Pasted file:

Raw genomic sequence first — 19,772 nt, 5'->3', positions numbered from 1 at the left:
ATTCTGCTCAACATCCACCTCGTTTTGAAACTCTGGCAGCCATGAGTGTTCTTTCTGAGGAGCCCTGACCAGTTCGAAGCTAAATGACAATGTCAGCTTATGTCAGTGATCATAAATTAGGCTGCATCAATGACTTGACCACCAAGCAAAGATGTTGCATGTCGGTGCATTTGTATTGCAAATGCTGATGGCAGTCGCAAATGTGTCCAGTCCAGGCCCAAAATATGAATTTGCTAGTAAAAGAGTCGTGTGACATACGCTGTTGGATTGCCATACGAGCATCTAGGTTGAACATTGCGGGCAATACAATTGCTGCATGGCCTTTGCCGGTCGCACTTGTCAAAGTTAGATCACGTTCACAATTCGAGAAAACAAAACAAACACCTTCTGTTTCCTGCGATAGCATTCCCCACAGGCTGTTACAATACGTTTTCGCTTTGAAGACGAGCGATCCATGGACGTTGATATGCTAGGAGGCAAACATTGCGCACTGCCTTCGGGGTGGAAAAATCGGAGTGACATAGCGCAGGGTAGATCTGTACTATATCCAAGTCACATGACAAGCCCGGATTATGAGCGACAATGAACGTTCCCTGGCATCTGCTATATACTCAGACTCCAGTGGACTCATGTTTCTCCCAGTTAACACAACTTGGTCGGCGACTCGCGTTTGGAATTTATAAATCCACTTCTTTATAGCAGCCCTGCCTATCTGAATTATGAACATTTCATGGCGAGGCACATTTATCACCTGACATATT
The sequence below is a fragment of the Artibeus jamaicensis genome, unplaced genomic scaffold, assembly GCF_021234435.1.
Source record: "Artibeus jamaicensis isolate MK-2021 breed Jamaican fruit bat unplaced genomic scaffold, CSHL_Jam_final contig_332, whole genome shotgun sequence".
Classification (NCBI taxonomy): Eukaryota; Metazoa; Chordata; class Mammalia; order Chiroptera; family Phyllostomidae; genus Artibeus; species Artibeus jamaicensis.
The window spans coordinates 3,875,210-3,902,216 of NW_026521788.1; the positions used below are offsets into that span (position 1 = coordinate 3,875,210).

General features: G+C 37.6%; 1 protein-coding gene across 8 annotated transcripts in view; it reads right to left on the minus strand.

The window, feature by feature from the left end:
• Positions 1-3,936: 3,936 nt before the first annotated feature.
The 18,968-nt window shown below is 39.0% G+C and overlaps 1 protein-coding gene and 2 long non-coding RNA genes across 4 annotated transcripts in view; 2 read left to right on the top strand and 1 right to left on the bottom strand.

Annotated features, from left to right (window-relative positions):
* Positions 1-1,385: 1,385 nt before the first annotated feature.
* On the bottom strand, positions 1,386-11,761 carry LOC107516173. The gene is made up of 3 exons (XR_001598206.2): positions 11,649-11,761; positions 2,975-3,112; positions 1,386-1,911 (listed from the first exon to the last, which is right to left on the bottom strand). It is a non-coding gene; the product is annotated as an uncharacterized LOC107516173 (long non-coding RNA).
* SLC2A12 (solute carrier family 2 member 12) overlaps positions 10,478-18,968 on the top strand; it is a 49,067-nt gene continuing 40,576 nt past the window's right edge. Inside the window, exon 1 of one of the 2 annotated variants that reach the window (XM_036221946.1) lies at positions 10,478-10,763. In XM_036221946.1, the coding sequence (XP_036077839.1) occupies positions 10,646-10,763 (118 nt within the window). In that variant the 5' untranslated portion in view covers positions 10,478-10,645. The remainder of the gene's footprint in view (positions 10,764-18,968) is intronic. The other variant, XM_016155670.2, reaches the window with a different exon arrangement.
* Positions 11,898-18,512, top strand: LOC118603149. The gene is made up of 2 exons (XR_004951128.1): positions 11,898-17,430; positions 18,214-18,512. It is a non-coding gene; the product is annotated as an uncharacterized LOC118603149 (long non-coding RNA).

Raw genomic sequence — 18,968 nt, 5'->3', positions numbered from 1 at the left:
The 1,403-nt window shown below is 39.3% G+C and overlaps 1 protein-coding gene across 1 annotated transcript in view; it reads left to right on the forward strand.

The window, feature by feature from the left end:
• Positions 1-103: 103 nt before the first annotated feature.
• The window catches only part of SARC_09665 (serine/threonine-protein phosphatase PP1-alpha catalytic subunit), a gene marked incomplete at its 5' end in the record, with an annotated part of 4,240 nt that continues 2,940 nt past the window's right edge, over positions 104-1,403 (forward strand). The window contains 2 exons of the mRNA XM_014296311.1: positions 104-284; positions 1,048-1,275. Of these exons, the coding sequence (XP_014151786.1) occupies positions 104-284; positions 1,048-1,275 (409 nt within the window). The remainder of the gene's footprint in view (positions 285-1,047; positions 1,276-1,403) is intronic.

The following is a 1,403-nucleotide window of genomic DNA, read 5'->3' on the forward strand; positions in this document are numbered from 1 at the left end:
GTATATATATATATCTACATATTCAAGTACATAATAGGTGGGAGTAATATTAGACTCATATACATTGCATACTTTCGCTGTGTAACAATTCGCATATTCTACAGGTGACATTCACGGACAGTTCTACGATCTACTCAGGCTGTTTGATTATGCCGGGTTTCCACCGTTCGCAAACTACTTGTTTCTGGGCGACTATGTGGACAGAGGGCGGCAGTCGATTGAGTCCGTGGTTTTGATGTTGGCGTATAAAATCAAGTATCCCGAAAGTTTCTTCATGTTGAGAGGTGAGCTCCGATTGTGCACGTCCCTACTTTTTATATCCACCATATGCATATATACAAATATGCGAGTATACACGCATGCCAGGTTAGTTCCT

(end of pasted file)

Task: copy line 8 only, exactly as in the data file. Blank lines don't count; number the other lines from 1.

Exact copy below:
The window, feature by feature from the left end: